The Smart Money: The Conference Committee solution

Posted Tuesday, December 17, 2013 in Analysis

The Smart Money: The Conference Committee solution

by Gina Hamilton

After the autumn government shutdown, a chastened House and a somewhat more smug Senate decided to deal with the automatic cuts put in place to deal with the "debt crisis", known as the sequester, in a conference committee.

A conference committee is a group of people from both houses of Congress, the House and the Senate, who are thrown together to work out a solution to a vexing problem without having the whole gang thrown in.  Supposedly, those who are the most thoughtful and analytical on the issue at hand - in this case, the whole Senate Budget Committee, and seven members from the House Budget Committee, sat on the panel.  A conference committee is usually composed of the senior members of the relevant committees, that is the budget committee in each house, but this time, there were 29 members on the conference committee and only seven of them House members, four Republicans and three Democrats.

Against all odds, the group came up with a plan both sides thought they could sell to their bodies.  Paul Ryan, who is the chair of the budget committee in the House, and Patty Murray, who is the chair of the Senate Budget Committee, did compromise on some rather important things, and initially, it was doubtful that House Republicans would go for it.  Senate Democrats are also unhappy with the compromise.

On December 10, the conference committee announced their agreement. 

Essentially, the plan does these things:

The nature of those cuts are challenging for Senate Democrats, because some of them involve real pain for working people and the unemployed.  Long-term unemployment benefits will end in just a few days- December 29 - putting some of the most vulnerable Americans at risk.  Pension cuts are also being demanded of federal workers again, a group that's been hit hard a number of times in the last year, from furloughs to the shutdown.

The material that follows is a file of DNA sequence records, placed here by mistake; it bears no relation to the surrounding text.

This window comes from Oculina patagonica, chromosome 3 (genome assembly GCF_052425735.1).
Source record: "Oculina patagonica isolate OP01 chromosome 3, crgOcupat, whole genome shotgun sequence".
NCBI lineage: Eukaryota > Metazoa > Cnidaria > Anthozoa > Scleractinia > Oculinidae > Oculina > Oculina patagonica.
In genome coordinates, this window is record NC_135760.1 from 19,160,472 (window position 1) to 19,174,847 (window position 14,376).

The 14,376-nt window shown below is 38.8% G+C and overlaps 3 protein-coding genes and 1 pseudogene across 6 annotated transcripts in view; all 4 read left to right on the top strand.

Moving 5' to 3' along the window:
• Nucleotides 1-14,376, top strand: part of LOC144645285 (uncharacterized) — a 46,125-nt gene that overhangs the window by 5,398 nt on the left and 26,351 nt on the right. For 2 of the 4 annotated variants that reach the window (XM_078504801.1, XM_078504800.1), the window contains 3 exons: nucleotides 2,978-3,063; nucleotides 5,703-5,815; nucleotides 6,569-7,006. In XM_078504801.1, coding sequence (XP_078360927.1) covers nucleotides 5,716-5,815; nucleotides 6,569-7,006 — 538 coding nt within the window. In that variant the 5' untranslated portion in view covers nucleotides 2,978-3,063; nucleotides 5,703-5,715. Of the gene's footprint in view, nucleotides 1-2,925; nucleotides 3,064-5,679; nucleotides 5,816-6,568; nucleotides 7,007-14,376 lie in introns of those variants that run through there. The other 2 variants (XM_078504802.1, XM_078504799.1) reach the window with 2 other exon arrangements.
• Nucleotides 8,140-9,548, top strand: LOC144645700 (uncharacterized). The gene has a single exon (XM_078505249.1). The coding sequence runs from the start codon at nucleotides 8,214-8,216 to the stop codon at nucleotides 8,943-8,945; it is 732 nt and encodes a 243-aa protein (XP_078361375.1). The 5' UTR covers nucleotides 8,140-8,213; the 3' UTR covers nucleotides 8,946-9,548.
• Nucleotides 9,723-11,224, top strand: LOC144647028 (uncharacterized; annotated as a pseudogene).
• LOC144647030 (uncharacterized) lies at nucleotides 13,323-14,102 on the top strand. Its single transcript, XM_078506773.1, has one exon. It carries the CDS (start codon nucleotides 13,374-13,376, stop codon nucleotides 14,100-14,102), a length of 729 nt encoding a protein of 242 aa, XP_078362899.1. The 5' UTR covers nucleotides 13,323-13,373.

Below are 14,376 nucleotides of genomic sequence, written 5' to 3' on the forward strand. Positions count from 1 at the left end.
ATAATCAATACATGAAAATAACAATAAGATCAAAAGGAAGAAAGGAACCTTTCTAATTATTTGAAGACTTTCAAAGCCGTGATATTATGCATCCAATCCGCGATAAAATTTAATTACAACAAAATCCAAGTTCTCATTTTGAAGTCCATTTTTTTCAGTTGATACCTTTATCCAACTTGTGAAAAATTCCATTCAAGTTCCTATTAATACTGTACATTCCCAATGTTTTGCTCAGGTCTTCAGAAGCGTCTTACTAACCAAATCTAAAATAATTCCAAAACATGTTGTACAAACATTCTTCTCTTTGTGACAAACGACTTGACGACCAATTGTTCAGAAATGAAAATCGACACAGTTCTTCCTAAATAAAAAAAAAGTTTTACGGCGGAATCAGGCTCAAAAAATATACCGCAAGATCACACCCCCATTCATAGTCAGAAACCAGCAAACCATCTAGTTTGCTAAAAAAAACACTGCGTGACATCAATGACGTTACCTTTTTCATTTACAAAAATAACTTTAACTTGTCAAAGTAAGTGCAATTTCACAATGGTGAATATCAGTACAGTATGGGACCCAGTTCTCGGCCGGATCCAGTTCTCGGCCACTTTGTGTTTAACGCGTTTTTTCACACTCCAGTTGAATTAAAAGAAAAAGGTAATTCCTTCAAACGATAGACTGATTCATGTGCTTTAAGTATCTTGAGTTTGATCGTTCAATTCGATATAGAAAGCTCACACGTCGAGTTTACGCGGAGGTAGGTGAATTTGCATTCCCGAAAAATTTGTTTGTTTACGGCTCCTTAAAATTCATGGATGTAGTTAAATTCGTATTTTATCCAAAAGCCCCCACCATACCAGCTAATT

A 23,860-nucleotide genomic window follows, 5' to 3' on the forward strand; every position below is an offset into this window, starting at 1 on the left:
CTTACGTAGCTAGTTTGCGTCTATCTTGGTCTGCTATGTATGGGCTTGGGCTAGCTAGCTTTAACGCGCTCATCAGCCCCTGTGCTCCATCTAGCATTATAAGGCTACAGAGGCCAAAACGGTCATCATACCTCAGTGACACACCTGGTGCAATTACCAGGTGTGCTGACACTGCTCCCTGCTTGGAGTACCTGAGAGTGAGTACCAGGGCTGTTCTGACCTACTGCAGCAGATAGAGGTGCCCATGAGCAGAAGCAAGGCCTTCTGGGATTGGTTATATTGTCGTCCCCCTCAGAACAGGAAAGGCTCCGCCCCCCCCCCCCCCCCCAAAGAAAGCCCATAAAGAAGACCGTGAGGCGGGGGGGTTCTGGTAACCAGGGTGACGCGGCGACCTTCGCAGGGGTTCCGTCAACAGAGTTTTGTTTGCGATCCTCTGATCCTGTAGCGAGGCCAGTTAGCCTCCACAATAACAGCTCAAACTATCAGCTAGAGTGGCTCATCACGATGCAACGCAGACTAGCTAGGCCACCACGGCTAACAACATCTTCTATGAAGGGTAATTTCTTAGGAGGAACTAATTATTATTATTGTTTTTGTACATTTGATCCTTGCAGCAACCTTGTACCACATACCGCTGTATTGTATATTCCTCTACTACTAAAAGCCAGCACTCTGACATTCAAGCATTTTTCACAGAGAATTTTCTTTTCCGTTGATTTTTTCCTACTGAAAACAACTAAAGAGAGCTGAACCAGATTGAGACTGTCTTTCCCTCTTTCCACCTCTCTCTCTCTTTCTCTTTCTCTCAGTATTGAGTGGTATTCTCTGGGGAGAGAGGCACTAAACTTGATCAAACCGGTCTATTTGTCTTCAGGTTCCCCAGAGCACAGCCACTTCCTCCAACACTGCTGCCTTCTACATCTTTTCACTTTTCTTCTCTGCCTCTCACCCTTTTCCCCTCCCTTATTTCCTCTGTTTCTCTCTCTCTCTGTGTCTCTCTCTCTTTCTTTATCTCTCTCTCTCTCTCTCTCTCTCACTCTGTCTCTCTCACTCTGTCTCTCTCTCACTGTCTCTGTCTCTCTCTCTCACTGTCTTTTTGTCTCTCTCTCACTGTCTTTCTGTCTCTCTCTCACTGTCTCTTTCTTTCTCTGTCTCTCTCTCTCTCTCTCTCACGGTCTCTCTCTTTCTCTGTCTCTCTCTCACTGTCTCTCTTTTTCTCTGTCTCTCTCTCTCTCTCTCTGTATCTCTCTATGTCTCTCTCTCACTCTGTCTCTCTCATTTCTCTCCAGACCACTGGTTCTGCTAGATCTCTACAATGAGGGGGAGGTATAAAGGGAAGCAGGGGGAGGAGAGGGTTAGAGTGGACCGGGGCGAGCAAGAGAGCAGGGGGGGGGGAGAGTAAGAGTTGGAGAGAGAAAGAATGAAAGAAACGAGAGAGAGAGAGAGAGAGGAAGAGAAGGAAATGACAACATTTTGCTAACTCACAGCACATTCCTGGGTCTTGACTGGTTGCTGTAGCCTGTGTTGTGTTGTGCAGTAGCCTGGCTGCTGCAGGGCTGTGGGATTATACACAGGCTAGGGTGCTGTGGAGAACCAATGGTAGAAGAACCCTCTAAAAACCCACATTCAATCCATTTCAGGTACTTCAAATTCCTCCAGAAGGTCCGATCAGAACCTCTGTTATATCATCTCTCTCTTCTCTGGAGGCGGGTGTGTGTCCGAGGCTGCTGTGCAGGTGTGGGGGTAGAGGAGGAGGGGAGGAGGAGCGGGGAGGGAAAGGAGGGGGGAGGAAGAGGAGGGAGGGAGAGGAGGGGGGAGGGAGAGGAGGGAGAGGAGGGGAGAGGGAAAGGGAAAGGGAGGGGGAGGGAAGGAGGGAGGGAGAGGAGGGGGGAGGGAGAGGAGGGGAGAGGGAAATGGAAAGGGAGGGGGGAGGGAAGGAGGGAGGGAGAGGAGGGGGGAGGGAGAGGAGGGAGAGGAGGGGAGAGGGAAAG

Even though it wasn't even close to what the House Republicans had hoped for, the budget bill passed by the full House on Friday, Dec. 13, 332-94.  Voting for the measure were 169 Republicans and 163 Democrats, while 62 Republicans and 32 Democrats voted against.  So it was a fairly bipartisan thing in the House, with only the most radical tea partiers on the Republican side voting against.

Things aren't going to be that simple in the Senate.

Although the bill passed a critical cloture vote (now all the Senate has to do is gat a simply majority in the Senate.  And though the bill is expected to pass ultimately, Democrats are unhappy with aspects of the bill.

And that's not the end of it.  By the end of the quarter, it will be time to do something to raise the debt ceiling again.  And Tuesday, Sen. Mitch McConnell said that Republicans would be exacting concessions to raise the debt ceiling.  "I doubt if the House or, for that matter, the Senate is willing to give the president a clean debt ceiling increase. Every time the president asks us to raise the debt ceiling is a good time to try to achieve something important for the country."

February should be another interesting month. The last time Republicans stood their ground on economic issues, last fall, they lost a great deal of support with the general population.  Will they do the same thing in the February of an election year?

Stay tuned.

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